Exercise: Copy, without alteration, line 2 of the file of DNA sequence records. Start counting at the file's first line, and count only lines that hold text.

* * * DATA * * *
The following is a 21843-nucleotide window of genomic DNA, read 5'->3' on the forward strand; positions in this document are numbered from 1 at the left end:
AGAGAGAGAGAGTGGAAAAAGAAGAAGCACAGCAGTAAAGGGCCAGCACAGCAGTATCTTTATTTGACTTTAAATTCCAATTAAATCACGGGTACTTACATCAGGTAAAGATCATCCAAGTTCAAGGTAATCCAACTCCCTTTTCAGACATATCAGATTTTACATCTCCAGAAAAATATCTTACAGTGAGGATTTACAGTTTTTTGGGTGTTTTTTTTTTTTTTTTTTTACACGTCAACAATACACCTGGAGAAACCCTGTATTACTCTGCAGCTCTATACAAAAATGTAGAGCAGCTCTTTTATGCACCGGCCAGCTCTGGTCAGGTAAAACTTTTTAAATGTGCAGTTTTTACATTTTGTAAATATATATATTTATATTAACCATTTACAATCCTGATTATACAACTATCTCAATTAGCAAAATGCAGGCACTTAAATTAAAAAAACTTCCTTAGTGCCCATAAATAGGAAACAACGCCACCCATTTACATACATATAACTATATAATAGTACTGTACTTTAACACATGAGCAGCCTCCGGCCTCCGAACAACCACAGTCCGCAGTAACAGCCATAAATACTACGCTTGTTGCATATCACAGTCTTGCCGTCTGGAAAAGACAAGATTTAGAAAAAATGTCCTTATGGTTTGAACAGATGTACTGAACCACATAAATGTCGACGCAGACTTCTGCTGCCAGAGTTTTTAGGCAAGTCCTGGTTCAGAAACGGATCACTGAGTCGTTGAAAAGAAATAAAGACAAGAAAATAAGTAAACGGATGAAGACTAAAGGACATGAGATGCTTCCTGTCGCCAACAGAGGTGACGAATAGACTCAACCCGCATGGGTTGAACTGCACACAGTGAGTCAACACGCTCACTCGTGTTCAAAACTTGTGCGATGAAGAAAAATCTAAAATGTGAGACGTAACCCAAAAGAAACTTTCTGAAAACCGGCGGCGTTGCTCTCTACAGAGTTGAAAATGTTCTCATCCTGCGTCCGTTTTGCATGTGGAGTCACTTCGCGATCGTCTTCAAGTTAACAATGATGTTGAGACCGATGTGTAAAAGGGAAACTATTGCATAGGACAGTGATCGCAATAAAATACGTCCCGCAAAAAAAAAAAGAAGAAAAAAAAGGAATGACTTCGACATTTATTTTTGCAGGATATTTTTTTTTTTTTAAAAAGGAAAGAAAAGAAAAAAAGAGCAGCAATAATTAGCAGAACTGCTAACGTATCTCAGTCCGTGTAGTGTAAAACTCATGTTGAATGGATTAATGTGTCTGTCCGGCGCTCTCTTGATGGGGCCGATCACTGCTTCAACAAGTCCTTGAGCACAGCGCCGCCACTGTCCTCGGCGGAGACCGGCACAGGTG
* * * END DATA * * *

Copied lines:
AGAGAGAGAGAGTGGAAAAAGAAGAAGCACAGCAGTAAAGGGCCAGCACAGCAGTATCTTTATTTGACTTTAAATTCCAATTAAATCACGGGTACTTACATCAGGTAAAGATCATCCAAGTTCAAGGTAATCCAACTCCCTTTTCAGACATATCAGATTTTACATCTCCAGAAAAATATCTTACAGTGAGGATTTACAGTTTTTTGGGTGTTTTTTTTTTTTTTTTTTTACACGTCAACAATACACCTGGAGAAACCCTGTATTACTCTGCAGCTCTATACAAAAATGTAGAGCAGCTCTTTTATGCACCGGCCAGCTCTGGTCAGGTAAAACTTTTTAAATGTGCAGTTTTTACATTTTGTAAATATATATATTTATATTAACCATTTACAATCCTGATTATACAACTATCTCAATTAGCAAAATGCAGGCACTTAAATTAAAAAAACTTCCTTAGTGCCCATAAATAGGAAACAACGCCACCCATTTACATACATATAACTATATAATAGTACTGTACTTTAACACATGAGCAGCCTCCGGCCTCCGAACAACCACAGTCCGCAGTAACAGCCATAAATACTACGCTTGTTGCATATCACAGTCTTGCCGTCTGGAAAAGACAAGATTTAGAAAAAATGTCCTTATGGTTTGAACAGATGTACTGAACCACATAAATGTCGACGCAGACTTCTGCTGCCAGAGTTTTTAGGCAAGTCCTGGTTCAGAAACGGATCACTGAGTCGTTGAAAAGAAATAAAGACAAGAAAATAAGTAAACGGATGAAGACTAAAGGACATGAGATGCTTCCTGTCGCCAACAGAGGTGACGAATAGACTCAACCCGCATGGGTTGAACTGCACACAGTGAGTCAACACGCTCACTCGTGTTCAAAACTTGTGCGATGAAGAAAAATCTAAAATGTGAGACGTAACCCAAAAGAAACTTTCTGAAAACCGGCGGCGTTGCTCTCTACAGAGTTGAAAATGTTCTCATCCTGCGTCCGTTTTGCATGTGGAGTCACTTCGCGATCGTCTTCAAGTTAACAATGATGTTGAGACCGATGTGTAAAAGGGAAACTATTGCATAGGACAGTGATCGCAATAAAATACGTCCCGCAAAAAAAAAAAGAAGAAAAAAAAGGAATGACTTCGACATTTATTTTTGCAGGATATTTTTTTTTTTTTAAAAAGGAAAGAAAAGAAAAAAAGAGCAGCAATAATTAGCAGAACTGCTAACGTATCTCAGTCCGTGTAGTGTAAAACTCATGTTGAATGGATTAATGTGTCTGTCCGGCGCTCTCTTGATGGGGCCGATCACTGCTTCAACAAGTCCTTGAGCACAGCGCCGCCACTGTCCTCGGCGGAGACCGGCACAGGTG